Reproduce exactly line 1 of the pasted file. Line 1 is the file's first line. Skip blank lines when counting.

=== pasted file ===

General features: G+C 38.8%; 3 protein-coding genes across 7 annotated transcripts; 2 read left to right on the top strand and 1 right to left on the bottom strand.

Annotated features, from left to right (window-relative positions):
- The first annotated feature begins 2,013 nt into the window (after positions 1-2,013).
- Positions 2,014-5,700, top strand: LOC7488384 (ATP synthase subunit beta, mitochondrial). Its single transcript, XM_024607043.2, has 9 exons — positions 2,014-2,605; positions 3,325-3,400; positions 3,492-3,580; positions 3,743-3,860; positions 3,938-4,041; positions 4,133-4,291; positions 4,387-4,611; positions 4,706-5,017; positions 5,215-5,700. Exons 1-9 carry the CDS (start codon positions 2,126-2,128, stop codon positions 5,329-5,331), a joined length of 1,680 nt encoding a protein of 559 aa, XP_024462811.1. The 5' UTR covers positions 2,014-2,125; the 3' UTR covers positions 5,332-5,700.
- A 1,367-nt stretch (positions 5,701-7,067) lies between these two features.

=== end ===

General features: G+C 38.8%; 3 protein-coding genes across 7 annotated transcripts; 2 read left to right on the top strand and 1 right to left on the bottom strand.